Thursday, March 24, 2011


This is what we want our lives to be

our home to be

our hearts to be




so that the hurting around us

will never walk alone.

Wednesday, March 23, 2011

Forgiveness (7 x 70)

I was driving through Lake of the Ozarks several weeks ago when I heard this song for the first time. Navigating unfamiliar roads, I frantically grabbed at a pen and post its so I could scribble down the artist and title.

What speaks to your heart through this song is that life is hard. Sometimes we're told that we shouldn't let hard stuff or cutting words or abandonment define us.  But that's kind of a joke, because hard stuff does make us who we are.  There usually isn't the option of just moving on or getting over it.

Tonight, besides our ever-popular {ever-patiently playing 10 games of UNO with JD and Cambria} Henry, we had another young man sharing our dinner table.  He spoke about a life that I can't even begin to imagine.


little brothers and sisters torn apart by neglect, lost parental rights, adoption to different families

phone-call relationships with parents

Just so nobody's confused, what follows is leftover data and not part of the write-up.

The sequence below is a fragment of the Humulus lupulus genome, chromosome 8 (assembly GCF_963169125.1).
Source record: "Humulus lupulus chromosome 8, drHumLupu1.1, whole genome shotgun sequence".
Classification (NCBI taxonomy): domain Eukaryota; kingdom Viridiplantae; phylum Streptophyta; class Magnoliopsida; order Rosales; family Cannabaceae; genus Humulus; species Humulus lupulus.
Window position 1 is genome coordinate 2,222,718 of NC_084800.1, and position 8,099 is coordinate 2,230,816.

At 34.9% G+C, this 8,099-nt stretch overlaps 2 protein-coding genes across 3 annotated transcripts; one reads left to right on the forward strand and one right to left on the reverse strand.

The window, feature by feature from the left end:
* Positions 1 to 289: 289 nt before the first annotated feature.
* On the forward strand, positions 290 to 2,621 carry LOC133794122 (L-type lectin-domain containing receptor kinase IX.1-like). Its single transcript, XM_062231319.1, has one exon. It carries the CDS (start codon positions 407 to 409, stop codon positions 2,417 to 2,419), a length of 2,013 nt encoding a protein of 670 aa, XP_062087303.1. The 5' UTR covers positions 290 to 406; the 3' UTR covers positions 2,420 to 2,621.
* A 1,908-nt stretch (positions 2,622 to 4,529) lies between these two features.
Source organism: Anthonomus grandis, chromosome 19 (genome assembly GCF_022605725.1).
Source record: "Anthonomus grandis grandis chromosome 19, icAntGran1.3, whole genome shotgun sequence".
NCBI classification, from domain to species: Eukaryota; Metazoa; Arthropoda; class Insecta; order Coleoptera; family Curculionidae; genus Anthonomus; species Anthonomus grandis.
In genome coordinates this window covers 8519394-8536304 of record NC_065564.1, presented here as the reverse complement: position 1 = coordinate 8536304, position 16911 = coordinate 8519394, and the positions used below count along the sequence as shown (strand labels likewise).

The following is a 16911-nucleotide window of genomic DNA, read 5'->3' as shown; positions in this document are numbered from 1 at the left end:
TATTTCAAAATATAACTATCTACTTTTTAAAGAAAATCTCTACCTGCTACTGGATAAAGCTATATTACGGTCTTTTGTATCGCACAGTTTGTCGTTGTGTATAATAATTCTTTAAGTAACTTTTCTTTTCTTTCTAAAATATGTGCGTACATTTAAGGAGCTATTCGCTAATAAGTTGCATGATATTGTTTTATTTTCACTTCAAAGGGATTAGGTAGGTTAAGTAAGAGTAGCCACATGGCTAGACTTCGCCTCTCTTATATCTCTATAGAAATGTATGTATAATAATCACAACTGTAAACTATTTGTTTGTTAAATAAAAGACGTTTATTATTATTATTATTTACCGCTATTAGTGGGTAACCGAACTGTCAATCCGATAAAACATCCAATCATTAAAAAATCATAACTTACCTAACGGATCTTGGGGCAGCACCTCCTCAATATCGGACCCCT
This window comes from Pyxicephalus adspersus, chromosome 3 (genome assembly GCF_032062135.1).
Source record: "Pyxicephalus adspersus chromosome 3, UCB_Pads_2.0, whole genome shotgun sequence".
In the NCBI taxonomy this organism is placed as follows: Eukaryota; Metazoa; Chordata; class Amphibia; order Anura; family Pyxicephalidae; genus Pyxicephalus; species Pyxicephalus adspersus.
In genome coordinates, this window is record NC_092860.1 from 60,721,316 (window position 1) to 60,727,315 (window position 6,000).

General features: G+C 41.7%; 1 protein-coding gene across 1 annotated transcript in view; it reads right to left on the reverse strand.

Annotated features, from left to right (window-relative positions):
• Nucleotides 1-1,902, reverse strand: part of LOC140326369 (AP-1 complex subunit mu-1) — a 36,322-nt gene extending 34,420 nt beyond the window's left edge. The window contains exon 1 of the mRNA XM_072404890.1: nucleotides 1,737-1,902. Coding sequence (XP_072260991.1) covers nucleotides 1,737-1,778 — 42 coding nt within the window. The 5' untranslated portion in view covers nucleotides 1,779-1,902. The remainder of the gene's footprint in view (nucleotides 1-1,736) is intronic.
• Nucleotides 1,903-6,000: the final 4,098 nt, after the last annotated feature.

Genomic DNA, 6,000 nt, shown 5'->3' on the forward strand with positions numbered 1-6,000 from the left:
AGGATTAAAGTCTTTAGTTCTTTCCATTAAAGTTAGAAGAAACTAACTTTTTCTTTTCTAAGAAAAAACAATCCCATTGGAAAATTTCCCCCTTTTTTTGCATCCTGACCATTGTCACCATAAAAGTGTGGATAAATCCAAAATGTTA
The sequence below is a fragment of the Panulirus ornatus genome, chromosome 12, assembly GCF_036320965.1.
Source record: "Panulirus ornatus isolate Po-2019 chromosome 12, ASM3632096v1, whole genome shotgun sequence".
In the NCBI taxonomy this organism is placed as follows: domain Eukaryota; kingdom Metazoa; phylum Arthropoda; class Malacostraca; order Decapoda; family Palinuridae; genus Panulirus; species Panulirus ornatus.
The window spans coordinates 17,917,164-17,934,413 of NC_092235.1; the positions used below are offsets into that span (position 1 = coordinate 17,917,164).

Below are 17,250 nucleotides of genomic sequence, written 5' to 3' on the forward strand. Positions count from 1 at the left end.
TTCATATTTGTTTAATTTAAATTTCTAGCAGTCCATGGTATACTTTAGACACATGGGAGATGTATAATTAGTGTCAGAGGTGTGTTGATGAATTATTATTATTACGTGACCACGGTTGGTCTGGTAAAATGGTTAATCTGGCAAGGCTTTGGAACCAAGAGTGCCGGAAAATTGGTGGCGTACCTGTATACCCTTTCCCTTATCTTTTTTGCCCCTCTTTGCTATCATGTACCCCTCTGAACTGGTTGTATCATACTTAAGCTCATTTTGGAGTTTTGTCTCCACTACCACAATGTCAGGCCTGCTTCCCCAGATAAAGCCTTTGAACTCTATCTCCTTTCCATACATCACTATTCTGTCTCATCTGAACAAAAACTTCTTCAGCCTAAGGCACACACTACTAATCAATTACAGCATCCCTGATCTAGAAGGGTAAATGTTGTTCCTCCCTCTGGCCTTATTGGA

unanswered questions

why didn't they care? 

That  kind of stuff does define you.

I love how Chris August writes (and sings) that forgiveness makes a way.  It doesn't erase;  it wraps around.

Tuesday, March 22, 2011

playlist replacement

So this week I am removing my playlist and posting our current top ten "songs."


I need a better word.

Beautiful therapy?

Musical theology?

I don't know.

I'm posting two today, since I was a little busy yesterday with a pajama party for eight little girls.  {More on that later.}

The first, Hero, is the best way I can think of to decribe the Jesus I call God.

If you don't know this Jesus. . . listen.  This is the Man who loves you beyond anything your heart can yearn for.  He is amazing.

If you do know this Jesus. . . listen and remember why you love Him.

The second speaks so loudly to my heart right now. No one needs to have all the answers for pain and sorrow. . . but everyone needs someone to pray them through. My challenge to you: be the person who says if you fall down. . . let me carry you. . . I'll carry you. . .